Amid all the fun and conversation, amid the satisfaction of discover and location, other voices spoke out over the weekend that made me pause and think back to our high school experiences and whether or not our nostalgia has not hidden some uglier truths.
I have often made mention that I know that there are classmates who do not share our perspective on school, but I was never made more aware than when I called someone who shall remain nameless. Her first reaction was one of suspicion. She asked me how I had come to find her phone number. I replied through an Internet people search engine. She went on to relate how her high school experience was horribly different. Instead of it being one of the best times of her life, she described it as years of humiliation during which emotional and intellectual bullying were the norm and she always felt as though she could expect a new round of victimization at any time from people whose egos were far bigger than their character. So I should keep what she called "your friggin' high school" so she could continue to try to forget it forever". Wow. I was so shocked I didn't even get a chance to think to ask her if she felt I played a role in any of this. I felt so badly I was prepared to apologize for behavior I never engaged in, since I had little if any contact with her in school. By the time these thoughts were even formed in my head, and before I could utter them, I was already listening to dead air. I know that bullying in many ways and forms has become an everyday presence in today's schools, but it never occurred to me that I could have looked back to my own high school to find it. Was I so blind as not to see it? It was the kind of reminder I got from Al Piaget in Anthony Wayne after I delivered a research paper about segregation and civil rights in the Deep South. His comment on the margin was "you don't have to go any further than South Jersey migrant workers to find the same thing". Right in your own back yard.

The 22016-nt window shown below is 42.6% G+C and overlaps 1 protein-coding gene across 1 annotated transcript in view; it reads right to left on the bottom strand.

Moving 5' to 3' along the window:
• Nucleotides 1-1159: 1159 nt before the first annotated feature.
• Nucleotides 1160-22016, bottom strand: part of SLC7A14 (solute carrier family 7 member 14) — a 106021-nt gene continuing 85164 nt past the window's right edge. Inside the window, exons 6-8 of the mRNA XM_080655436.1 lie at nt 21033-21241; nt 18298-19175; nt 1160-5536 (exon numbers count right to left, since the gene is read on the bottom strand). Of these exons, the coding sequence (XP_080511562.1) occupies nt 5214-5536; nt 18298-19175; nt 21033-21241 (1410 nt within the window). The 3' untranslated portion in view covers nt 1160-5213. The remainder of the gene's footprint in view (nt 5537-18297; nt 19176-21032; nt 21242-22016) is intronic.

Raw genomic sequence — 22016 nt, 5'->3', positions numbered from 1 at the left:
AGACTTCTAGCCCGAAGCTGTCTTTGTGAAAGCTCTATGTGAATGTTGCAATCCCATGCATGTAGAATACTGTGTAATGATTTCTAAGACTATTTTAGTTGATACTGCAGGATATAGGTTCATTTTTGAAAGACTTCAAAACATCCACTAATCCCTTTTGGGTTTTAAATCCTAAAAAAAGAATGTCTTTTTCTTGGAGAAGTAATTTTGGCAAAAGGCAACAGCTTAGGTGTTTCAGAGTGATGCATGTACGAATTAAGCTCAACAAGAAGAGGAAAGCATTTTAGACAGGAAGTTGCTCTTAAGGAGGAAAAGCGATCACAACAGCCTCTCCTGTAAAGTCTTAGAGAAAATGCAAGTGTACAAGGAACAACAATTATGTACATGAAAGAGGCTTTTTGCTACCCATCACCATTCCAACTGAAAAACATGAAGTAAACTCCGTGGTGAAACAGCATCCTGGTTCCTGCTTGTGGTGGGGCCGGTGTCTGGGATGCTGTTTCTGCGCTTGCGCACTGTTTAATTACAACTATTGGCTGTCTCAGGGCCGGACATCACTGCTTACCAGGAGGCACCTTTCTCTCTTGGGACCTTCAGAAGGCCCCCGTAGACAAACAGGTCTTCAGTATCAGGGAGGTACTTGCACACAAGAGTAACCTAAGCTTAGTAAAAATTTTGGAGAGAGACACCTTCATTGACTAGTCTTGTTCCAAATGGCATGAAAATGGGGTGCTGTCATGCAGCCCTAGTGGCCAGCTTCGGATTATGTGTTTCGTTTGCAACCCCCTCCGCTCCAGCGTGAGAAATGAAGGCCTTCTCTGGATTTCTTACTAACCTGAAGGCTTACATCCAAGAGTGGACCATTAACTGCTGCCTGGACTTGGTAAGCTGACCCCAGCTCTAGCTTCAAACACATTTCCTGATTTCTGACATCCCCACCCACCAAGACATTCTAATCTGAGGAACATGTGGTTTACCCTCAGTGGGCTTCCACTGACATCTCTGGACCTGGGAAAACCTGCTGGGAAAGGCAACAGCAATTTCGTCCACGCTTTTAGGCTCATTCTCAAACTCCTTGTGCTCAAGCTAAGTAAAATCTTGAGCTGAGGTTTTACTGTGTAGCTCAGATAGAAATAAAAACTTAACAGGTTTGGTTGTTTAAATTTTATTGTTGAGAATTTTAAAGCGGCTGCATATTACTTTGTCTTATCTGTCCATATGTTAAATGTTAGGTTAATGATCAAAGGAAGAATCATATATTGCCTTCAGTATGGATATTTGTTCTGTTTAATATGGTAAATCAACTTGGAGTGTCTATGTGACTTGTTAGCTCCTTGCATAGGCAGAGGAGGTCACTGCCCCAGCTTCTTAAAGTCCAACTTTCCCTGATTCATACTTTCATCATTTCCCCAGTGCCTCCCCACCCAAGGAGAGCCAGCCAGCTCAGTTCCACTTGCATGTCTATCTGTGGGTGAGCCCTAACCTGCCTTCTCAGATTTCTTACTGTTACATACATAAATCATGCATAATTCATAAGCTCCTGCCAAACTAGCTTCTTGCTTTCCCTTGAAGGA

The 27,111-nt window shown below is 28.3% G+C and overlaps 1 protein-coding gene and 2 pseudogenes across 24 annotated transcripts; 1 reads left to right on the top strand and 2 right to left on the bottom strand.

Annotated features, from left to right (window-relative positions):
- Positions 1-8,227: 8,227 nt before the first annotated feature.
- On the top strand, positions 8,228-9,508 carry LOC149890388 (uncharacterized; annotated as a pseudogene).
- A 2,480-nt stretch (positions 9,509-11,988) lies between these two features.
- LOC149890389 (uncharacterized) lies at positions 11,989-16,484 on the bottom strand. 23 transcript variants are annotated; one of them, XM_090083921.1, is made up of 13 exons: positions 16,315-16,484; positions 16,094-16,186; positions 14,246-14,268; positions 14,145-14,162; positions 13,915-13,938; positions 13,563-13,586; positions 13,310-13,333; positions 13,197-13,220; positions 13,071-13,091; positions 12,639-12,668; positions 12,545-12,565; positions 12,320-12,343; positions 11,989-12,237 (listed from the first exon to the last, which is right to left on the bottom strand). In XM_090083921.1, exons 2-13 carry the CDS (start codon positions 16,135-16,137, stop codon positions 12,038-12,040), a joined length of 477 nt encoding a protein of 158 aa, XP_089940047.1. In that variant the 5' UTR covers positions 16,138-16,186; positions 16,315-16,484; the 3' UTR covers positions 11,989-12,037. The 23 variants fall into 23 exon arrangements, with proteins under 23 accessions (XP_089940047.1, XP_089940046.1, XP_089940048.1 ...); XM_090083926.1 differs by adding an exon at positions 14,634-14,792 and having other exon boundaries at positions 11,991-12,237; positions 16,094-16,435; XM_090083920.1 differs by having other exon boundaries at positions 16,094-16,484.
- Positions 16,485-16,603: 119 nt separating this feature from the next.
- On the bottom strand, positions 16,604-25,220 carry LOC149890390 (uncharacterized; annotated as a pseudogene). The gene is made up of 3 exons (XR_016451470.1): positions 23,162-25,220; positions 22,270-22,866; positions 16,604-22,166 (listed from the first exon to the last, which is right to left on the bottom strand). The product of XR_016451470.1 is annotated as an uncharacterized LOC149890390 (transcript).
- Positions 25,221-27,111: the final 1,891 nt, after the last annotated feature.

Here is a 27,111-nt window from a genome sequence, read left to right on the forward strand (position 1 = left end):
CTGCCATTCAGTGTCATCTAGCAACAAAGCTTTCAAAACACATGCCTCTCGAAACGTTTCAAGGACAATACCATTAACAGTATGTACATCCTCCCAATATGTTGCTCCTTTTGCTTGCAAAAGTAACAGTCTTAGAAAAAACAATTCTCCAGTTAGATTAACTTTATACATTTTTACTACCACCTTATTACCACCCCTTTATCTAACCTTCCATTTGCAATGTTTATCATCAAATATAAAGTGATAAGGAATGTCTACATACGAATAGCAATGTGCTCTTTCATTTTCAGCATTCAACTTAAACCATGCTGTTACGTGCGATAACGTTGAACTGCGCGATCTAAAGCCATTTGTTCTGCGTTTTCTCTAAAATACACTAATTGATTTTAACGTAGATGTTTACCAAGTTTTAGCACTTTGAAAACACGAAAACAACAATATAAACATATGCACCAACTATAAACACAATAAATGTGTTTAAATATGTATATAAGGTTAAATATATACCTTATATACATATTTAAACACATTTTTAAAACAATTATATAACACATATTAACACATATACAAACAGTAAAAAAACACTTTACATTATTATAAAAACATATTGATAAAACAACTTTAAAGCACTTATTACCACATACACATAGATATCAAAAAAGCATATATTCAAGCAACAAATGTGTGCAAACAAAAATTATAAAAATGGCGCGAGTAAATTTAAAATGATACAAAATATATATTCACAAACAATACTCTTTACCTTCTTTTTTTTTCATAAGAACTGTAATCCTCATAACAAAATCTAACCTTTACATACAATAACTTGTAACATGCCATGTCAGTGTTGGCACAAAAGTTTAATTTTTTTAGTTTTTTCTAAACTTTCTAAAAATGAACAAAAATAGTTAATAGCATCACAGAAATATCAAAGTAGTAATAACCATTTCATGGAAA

After that, it was certainly much easier to accept that several other classmates decided not to be listed fully in the directory, one because he didn't actually graduate with us but from another school, from where his fond memories arose; one because he got kicked out before graduation; and one simply because he felt no connection to anyone in school. I simply wished them well and congratulated them for finding their place in the world.
Finally, two other items: The first, a request from Nancy LaRue's son, who was only 10 months old when she passed in Beatrice Nebraska in 1969, that anyone who was close to Nancy in school let him know their impressions of her. He never had the chance to get to know her and hoped her classmates might let him know what kind of person she was. You can post to Facebook or let me know by email so I can forward your thoughts along. I also posted this request to Facebook and thanks to those who have already posted comments.
Second, also posted on Facebook and the reunion site, please note the passing of Laura Casadevall Robinson on August 31, 2011 after a 3-1/2 year fight with cancer. A USAF Vietnam veteran, Laura will be buried this afternoon in Jacksonville National Cemetery with full military honors and will be listed as such in the directory memorial section.